6. Notice when a decision repeats its
Another helpful trick Duke likes to employ is to think about whether or not you will be making the same decision you’re presently trying to make again in the near future. For example, if you’re agonizing over what to have for dinner, you might lighten the mental load on that decision by acknowledging that you will eat again soon, and therefore if you regret your decision, you can remedy it in the next go round. “It’s a really nice way of getting yourself to decide faster,” says Duke.
7. Know when to trust your gut
According to life coach Susie Moore, learning how to be more decisive really boils down to self-confidence and trust in your intuition. “Logic has a place in the world…but the most important decisions in life are seized by instinct,” she says. “We feel them. That’s why confident decision-making is so commonly referred to as ‘listening to your gut.'” If you can’t sense the right answer, she adds, it may mean you’re not “fully aligned” with yourself at present. “Maybe you are stressed out, over-tired, or over-thinking. That’s okay, too. You might just need some quiet time, a walk outside, or more sleep,” she says.
“When we slow down to process issues, we benefit by allowing the logical mind and intuitive sense to combine.” —Carla Marie Manly, PhD
And while Dr. Manly agrees that it’s important to note your instincts when making decisions, she does caution that intuition can sometimes be confused with or contaminated by personal desire, unconscious needs, and illusions. “When we slow down to process issues, we benefit by allowing the logical mind and intuitive sense to combine,” she says. “If we go with only an intuitive reaction—which is often less intuition than a spontaneous yearning—we can end up in some difficult situations.”
For this reason, Duke actually thinks it’s only wise to rely on intuition when the outcome is not that consequential; so in her opinion, you can go with your gut on ordering off of a menu, but not so much when deciding whether or not to buy a house or change jobs.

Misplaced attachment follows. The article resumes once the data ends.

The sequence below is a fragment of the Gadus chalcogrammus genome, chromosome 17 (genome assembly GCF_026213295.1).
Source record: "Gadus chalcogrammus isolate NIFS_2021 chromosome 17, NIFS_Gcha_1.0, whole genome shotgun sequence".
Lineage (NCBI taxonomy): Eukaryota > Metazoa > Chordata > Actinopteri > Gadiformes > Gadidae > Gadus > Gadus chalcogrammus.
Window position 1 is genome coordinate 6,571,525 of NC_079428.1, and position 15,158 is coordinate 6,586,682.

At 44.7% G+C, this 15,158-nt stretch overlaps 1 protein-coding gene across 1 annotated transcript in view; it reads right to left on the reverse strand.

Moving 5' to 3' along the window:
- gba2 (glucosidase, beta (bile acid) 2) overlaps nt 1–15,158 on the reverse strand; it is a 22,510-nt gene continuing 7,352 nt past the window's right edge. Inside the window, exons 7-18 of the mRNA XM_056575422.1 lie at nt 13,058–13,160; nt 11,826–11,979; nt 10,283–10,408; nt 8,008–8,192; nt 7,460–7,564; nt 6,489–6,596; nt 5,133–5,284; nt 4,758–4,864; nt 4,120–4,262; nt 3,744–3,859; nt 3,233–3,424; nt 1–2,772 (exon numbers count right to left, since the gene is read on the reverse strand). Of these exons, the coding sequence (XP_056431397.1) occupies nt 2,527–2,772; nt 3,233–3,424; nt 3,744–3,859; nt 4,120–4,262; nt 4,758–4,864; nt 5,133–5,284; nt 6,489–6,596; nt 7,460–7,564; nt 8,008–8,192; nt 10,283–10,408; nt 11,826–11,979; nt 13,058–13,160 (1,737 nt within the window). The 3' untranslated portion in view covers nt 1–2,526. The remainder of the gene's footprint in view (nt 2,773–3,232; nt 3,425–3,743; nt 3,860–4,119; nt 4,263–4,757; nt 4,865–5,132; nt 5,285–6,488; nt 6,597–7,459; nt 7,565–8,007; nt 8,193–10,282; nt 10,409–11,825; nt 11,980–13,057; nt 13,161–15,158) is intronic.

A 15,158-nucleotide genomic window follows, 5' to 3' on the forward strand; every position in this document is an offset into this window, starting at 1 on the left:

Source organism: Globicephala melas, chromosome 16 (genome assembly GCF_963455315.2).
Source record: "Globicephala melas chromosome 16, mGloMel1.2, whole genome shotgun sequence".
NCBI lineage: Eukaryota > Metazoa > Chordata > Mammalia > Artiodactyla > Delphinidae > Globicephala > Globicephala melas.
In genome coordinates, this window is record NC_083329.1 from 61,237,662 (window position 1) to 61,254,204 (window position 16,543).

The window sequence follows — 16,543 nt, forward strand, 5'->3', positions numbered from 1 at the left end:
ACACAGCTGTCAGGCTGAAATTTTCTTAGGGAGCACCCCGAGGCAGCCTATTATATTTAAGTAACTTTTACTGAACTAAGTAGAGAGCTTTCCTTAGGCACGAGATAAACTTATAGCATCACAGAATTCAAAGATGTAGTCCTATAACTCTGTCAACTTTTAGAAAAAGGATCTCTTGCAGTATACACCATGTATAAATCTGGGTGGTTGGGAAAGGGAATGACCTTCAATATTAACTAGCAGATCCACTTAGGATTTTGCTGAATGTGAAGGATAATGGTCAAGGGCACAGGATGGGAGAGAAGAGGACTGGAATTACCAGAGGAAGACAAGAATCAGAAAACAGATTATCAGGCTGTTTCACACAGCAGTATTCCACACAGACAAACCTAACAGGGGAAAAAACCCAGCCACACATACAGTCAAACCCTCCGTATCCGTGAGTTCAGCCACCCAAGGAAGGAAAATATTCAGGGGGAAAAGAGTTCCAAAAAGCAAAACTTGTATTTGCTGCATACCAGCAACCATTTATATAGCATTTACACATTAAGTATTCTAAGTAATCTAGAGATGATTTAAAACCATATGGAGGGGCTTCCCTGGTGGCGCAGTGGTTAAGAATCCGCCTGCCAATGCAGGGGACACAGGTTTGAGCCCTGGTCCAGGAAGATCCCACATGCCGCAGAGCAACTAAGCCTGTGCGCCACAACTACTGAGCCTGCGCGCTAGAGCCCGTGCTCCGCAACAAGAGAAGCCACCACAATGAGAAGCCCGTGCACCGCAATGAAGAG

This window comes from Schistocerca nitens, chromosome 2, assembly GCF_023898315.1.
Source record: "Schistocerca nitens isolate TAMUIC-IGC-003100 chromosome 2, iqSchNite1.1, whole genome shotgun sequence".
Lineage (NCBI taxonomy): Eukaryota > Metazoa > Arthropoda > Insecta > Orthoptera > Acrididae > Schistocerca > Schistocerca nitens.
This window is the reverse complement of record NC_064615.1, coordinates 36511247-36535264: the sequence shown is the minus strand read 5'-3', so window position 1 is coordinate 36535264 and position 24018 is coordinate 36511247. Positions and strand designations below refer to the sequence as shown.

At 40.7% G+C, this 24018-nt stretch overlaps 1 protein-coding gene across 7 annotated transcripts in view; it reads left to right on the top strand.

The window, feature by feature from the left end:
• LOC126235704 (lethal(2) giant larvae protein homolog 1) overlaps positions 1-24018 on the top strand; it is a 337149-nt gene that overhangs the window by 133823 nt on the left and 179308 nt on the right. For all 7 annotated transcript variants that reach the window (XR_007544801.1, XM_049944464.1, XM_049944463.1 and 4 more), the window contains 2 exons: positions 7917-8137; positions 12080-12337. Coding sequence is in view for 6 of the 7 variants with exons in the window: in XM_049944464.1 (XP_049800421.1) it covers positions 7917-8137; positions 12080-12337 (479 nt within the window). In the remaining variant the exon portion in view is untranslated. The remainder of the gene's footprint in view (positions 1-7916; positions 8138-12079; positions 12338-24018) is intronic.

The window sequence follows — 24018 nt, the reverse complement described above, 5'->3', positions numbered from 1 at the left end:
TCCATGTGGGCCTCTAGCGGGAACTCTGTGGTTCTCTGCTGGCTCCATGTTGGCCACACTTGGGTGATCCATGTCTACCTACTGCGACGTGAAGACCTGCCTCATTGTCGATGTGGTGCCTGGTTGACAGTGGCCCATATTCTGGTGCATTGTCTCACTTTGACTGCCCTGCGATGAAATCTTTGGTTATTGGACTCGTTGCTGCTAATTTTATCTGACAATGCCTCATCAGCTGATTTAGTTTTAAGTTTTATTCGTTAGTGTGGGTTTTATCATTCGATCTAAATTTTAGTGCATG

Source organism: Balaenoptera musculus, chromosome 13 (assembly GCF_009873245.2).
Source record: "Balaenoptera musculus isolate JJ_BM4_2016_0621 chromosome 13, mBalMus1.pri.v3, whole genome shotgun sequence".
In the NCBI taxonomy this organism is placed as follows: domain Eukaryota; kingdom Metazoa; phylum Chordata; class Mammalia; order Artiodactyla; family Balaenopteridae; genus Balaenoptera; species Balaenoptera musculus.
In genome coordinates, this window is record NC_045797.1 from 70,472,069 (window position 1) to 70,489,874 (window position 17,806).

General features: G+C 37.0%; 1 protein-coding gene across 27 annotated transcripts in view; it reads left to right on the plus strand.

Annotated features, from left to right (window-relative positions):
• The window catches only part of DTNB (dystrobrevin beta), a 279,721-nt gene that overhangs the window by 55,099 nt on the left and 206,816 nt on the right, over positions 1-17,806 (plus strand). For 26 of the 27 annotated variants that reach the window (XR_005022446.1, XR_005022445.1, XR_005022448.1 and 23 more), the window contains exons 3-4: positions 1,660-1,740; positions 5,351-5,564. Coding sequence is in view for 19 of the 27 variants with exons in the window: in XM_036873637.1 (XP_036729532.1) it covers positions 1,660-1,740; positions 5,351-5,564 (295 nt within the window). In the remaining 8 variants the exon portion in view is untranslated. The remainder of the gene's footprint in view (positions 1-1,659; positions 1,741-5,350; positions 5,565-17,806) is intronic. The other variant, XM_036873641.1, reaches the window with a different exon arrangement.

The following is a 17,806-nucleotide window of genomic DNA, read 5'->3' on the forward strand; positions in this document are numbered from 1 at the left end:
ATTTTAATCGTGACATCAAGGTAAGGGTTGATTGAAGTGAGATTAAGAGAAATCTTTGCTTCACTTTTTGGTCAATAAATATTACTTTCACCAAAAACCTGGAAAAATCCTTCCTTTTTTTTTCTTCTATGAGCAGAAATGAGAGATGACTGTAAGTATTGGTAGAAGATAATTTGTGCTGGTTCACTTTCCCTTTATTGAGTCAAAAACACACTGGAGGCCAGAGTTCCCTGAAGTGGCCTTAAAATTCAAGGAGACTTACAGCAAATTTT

8. Clarify your values
Another trick for easing the burden of decision-making is to get clear about what you value in life. “Creating a personal mission statement and getting detailed about what that looks like in terms of your life choices can support you if you feel lost or unsure about what to do next,” says psychotherapist Meghan Watson. “Rely on those values, go back to what you believe in and ask yourself the question, ‘If I were living by my value of X, what might change about this decision?'”
9. Engage in advance planning
Eliminating the need for constant decision-making is also a helpful strategy that can be accomplished by planning in advance. Moore recommends you make a plan for everything from outfits to your schedule to meals ahead of time to avoid wasting mental energy on small daily decisions. She also suggests batching your decisions—so for example, taking an hour on a Sunday afternoon to meal plan for the entire week ahead.
10. Set a deadline
To avoid decisions from dragging out indefinitely and wasting your mental energy in the process, Duke recommends setting deadlines in one of two ways: Either circle a date on the calendar by which you’re going to force yourself to make a choice or set a deadline based on a benchmark. So, for example, you might decide to buy a stock when it reaches a certain price, or to move forward with starting a family when you have a certain amount of money saved.
11. Quit living in regret
Arguably the hardest part of learning how to be more decisive is the anticipation of wishing you had made the unselected choice, says Moore. So, in order to be more decisive with ease, commit to stop regretting decisions. “Line up fully with your decision. Fall in love with it. That’s a decision you get to make, too,” she says.
Taking some of the steps listed above, adds Dr. Manly, should offer you some level of reassurance that you did your due diligence before making the decision—which is all you can do (without omniscience or a time machine, to Duke’s point!). “When you make the best decision you can at a particular time, it’s never worth looking back,” she says. “Getting stuck in ‘I should have’ or ‘I could have’ is only a waste of precious time and energy.”